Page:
“While glaciers tell us about climate in the mountains and sea ice tells us about sea-atmosphere interactions, the processes that control river icing may offer great insight into how groundwater and surface waters are connected in the Arctic and how our headwaters will be connected to the ocean in the future,” said study co-author Jay Zarnetske of Michigan State University.

In the meantime, these rivers and their related ecosystems are going to continue to change as the world’s overall climate warms.

Climate Change, Nature

Trees Have a Greater Impact on Climate than Previously Thought

Trees have a significant effect on the water cycle.
Trees have a significant effect on the water cycle, which aids in cooling the earth. Photo: Shutterstock

Trees are an important part of the conversation about global climate change, but according to a recent study, they haven’t been getting their dues. Much research has focused on trees as simple carbon sinks, and in general, it’s expected that they can’t offset the amount of carbon that is being out into the atmosphere. But many of those studies missed the forest for the trees, so to speak, and were looking at them from only a single viewpoint.

A recent study from the World Agroforestry Centre has compiled data from numerous other studies, from biologists, chemists, climate scientists, geologists, hydrologists, and even social scientists, and found that trees have a bigger impact that we thought. Trees have a significant impact on the water cycle, processing and redistributing water, which helps to cool the planet’s surface. Carbon sequestrations is essentially a byproduct of this.

Forests have an impact on food security and help to keep the world cooler despite rising temperatures. That will be especially important going forward, as the issue of climate change requires more than one approach. The Paris Agreement outlined both mitigation and adaptation in the future. The former means creating less pollution and increasing sequestration of carbon and other greenhouse gases where possible. The latter means finding ways to change agriculture, construction, and other human activities in ways that will work better with the changes happening to the Earth.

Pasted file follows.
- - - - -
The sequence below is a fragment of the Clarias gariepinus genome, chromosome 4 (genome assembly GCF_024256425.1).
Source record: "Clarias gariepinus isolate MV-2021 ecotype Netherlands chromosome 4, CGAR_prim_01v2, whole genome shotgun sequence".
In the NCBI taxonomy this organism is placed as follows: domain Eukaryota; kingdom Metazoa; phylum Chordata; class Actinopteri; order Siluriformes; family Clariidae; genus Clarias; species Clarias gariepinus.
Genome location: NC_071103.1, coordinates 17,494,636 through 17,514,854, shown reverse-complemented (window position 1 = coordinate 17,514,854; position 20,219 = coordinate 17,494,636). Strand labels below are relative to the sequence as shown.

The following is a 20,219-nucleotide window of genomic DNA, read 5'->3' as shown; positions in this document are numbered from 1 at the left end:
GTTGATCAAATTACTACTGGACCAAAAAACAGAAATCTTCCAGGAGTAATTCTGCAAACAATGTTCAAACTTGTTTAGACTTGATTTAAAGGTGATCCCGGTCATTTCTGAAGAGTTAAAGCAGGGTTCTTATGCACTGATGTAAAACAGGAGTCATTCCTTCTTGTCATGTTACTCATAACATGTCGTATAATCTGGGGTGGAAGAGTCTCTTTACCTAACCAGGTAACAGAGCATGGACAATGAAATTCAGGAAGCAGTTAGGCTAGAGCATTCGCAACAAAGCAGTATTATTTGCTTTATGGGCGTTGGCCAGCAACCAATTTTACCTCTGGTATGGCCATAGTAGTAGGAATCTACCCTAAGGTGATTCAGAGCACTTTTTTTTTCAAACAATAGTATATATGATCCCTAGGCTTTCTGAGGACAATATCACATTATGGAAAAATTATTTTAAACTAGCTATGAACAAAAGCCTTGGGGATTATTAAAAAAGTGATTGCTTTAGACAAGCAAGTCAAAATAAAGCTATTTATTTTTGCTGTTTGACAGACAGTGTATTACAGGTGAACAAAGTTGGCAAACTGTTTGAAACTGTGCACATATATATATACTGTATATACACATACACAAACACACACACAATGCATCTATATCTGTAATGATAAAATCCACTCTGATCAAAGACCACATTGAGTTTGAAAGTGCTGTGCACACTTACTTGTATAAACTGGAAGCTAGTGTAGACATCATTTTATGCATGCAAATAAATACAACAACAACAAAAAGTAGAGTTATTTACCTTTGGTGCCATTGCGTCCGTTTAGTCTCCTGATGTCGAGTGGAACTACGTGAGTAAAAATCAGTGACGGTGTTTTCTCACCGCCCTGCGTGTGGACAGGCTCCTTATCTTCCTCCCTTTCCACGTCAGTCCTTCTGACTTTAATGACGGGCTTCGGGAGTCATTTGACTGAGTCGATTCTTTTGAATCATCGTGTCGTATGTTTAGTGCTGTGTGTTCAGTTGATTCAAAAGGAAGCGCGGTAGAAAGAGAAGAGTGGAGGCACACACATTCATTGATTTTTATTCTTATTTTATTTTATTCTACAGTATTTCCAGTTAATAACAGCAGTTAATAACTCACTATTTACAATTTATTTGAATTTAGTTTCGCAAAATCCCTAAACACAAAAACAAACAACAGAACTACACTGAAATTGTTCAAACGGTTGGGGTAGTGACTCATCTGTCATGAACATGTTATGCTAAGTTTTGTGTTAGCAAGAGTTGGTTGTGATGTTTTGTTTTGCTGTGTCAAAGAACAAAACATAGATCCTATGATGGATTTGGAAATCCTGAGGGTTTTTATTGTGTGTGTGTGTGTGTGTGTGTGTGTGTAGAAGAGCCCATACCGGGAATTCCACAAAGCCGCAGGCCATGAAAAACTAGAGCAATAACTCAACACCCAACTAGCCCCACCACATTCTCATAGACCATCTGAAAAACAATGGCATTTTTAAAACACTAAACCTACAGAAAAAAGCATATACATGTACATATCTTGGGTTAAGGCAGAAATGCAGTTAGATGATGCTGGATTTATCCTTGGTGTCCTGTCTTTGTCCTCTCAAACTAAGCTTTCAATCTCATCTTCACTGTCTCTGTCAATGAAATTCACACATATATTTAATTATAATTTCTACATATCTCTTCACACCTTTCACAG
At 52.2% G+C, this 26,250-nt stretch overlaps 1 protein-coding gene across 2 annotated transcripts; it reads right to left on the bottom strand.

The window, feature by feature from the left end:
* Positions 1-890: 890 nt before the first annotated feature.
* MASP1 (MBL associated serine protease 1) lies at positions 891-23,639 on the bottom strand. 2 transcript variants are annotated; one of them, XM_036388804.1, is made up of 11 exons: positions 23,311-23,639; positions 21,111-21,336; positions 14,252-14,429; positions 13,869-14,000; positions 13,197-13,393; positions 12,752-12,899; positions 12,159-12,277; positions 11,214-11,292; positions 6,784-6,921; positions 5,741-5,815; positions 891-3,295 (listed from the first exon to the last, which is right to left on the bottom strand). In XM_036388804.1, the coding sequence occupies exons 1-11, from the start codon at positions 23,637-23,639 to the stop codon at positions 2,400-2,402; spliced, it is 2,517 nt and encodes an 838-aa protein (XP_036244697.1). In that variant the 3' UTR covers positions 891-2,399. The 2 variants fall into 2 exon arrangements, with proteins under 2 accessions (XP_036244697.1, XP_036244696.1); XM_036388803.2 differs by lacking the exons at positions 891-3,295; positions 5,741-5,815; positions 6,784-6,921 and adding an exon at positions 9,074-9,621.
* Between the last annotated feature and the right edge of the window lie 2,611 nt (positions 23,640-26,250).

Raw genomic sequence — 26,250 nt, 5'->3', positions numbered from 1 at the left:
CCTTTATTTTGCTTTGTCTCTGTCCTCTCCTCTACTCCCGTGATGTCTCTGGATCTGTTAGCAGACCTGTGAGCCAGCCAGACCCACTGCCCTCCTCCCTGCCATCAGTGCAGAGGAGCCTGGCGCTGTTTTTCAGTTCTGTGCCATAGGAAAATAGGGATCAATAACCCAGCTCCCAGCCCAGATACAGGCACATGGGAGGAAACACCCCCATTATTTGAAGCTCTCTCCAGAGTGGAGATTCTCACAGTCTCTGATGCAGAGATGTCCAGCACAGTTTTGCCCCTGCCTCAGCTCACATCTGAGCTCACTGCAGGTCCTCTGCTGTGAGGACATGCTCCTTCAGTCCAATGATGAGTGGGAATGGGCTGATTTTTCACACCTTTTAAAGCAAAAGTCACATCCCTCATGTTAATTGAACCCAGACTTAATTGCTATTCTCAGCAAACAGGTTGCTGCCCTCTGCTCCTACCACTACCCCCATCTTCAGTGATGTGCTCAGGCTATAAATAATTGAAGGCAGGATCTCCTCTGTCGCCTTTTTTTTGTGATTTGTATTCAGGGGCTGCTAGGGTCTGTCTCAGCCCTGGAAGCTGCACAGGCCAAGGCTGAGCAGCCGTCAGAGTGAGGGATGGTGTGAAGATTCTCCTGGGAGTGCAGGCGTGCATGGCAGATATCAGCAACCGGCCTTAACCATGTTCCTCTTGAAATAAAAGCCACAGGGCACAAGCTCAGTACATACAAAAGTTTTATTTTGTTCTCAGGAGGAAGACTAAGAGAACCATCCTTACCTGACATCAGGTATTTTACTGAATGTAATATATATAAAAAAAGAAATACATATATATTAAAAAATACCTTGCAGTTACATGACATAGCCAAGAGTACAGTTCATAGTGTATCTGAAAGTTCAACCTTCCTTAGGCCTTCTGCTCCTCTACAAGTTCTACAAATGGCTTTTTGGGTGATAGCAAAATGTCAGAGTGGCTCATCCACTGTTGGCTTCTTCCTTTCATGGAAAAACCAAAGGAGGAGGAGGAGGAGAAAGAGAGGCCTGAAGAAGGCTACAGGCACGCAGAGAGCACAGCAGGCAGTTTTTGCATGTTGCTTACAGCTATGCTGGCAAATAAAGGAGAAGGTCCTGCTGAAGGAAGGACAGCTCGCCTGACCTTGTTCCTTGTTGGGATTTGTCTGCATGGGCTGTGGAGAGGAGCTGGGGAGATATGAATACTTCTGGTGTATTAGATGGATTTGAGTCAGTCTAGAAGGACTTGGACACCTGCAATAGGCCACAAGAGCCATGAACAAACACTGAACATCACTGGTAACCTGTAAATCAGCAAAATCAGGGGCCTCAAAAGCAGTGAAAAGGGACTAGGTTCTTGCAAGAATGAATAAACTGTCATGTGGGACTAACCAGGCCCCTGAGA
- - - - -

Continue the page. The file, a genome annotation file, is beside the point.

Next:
There is still much to be learned about how trees can help us to both mitigate and adapt to climate change, but this study is a good place to start.

“Some of the more refined details of how forests affect rainfall are still being discussed among scientists of different disciplines and backgrounds,” said Dr. David Ellison, lead author of the study. “But the direct relevance of trees and forests for protecting and intensifying the hydrologic cycle, associated cooling, and the sharing of atmospheric moisture with downwind locations is beyond reasonable doubt.”

Nature, Science

Researchers Test Climate Model Against Data From Holocene Period

Scientists have recently compared data from a climate model with evidence from the Holocene Period and found some interesting differences.

When it comes to studying climate change, researchers can only go back about 150 years before they run out of temperature and meteorological recordings to explore. For any time before that, they need to use a number of techniques to figure out what the climate was like in a given area for a given time period.

One such way of doing this is to study trees that were alive at the time, and see how their rings grew. Another is to study pollen embedded at the bottom of lakes, which can imply what plants were in an area and can help up understand what the climate was like.

Still another form is a climate model, which is based on simulating important climate drivers and how they interact. Recently, researchers applied such a model to the northern Mediterranean in the mid-Holocene period (between 9,000 and 5,000 years ago). The climate model found that the period was warmer than expected, especially because pollen-based studies had determined that the period was colder there than it has been since.

The difference between the climate model and the paleoecological evidence is due in part the pollen used for the measurements. The previous measurements were based on the existence of silver fir pollen, which would imply colder temperatures. However, other could be other factors at work there, which can be take into account by the climate model method.